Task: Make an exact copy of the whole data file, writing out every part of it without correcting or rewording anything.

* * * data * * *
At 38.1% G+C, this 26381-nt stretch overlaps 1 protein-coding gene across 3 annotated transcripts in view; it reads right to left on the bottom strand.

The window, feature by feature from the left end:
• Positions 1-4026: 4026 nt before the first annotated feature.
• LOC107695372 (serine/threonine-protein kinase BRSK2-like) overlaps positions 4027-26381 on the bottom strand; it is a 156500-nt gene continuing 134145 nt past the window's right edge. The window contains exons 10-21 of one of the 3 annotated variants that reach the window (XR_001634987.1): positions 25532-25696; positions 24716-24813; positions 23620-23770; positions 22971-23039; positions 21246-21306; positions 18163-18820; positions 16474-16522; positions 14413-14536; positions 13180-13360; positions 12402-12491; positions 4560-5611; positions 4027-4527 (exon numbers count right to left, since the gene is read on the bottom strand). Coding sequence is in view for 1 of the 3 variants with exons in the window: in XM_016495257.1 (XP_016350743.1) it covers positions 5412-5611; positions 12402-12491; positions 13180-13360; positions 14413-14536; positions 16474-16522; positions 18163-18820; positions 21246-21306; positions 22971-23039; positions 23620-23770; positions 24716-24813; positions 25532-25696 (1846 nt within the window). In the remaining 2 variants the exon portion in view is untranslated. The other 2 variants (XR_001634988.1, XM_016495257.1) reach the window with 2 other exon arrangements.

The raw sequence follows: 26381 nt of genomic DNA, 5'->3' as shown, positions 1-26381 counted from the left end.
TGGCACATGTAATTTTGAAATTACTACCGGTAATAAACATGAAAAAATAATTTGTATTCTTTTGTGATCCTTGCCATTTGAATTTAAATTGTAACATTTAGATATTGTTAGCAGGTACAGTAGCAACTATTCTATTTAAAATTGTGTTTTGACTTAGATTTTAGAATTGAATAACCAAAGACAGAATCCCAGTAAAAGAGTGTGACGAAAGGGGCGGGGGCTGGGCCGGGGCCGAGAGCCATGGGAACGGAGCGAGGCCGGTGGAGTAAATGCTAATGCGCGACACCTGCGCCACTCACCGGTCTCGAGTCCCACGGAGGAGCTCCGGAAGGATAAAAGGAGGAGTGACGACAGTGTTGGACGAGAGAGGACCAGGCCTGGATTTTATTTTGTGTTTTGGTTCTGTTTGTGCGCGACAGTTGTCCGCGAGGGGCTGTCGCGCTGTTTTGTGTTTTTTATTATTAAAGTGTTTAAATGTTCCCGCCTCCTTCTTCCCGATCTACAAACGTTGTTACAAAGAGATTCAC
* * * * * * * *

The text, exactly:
At 38.1% G+C, this 26381-nt stretch overlaps 1 protein-coding gene across 3 annotated transcripts in view; it reads right to left on the bottom strand.

The window, feature by feature from the left end:
• Positions 1-4026: 4026 nt before the first annotated feature.
• LOC107695372 (serine/threonine-protein kinase BRSK2-like) overlaps positions 4027-26381 on the bottom strand; it is a 156500-nt gene continuing 134145 nt past the window's right edge. The window contains exons 10-21 of one of the 3 annotated variants that reach the window (XR_001634987.1): positions 25532-25696; positions 24716-24813; positions 23620-23770; positions 22971-23039; positions 21246-21306; positions 18163-18820; positions 16474-16522; positions 14413-14536; positions 13180-13360; positions 12402-12491; positions 4560-5611; positions 4027-4527 (exon numbers count right to left, since the gene is read on the bottom strand). Coding sequence is in view for 1 of the 3 variants with exons in the window: in XM_016495257.1 (XP_016350743.1) it covers positions 5412-5611; positions 12402-12491; positions 13180-13360; positions 14413-14536; positions 16474-16522; positions 18163-18820; positions 21246-21306; positions 22971-23039; positions 23620-23770; positions 24716-24813; positions 25532-25696 (1846 nt within the window). In the remaining 2 variants the exon portion in view is untranslated. The other 2 variants (XR_001634988.1, XM_016495257.1) reach the window with 2 other exon arrangements.

The raw sequence follows: 26381 nt of genomic DNA, 5'->3' as shown, positions 1-26381 counted from the left end.
TGGCACATGTAATTTTGAAATTACTACCGGTAATAAACATGAAAAAATAATTTGTATTCTTTTGTGATCCTTGCCATTTGAATTTAAATTGTAACATTTAGATATTGTTAGCAGGTACAGTAGCAACTATTCTATTTAAAATTGTGTTTTGACTTAGATTTTAGAATTGAATAACCAAAGACAGAATCCCAGTAAAAGAGTGTGACGAAAGGGGCGGGGGCTGGGCCGGGGCCGAGAGCCATGGGAACGGAGCGAGGCCGGTGGAGTAAATGCTAATGCGCGACACCTGCGCCACTCACCGGTCTCGAGTCCCACGGAGGAGCTCCGGAAGGATAAAAGGAGGAGTGACGACAGTGTTGGACGAGAGAGGACCAGGCCTGGATTTTATTTTGTGTTTTGGTTCTGTTTGTGCGCGACAGTTGTCCGCGAGGGGCTGTCGCGCTGTTTTGTGTTTTTTATTATTAAAGTGTTTAAATGTTCCCGCCTCCTTCTTCCCGATCTACAAACGTTGTTACAAAGAGATTCAC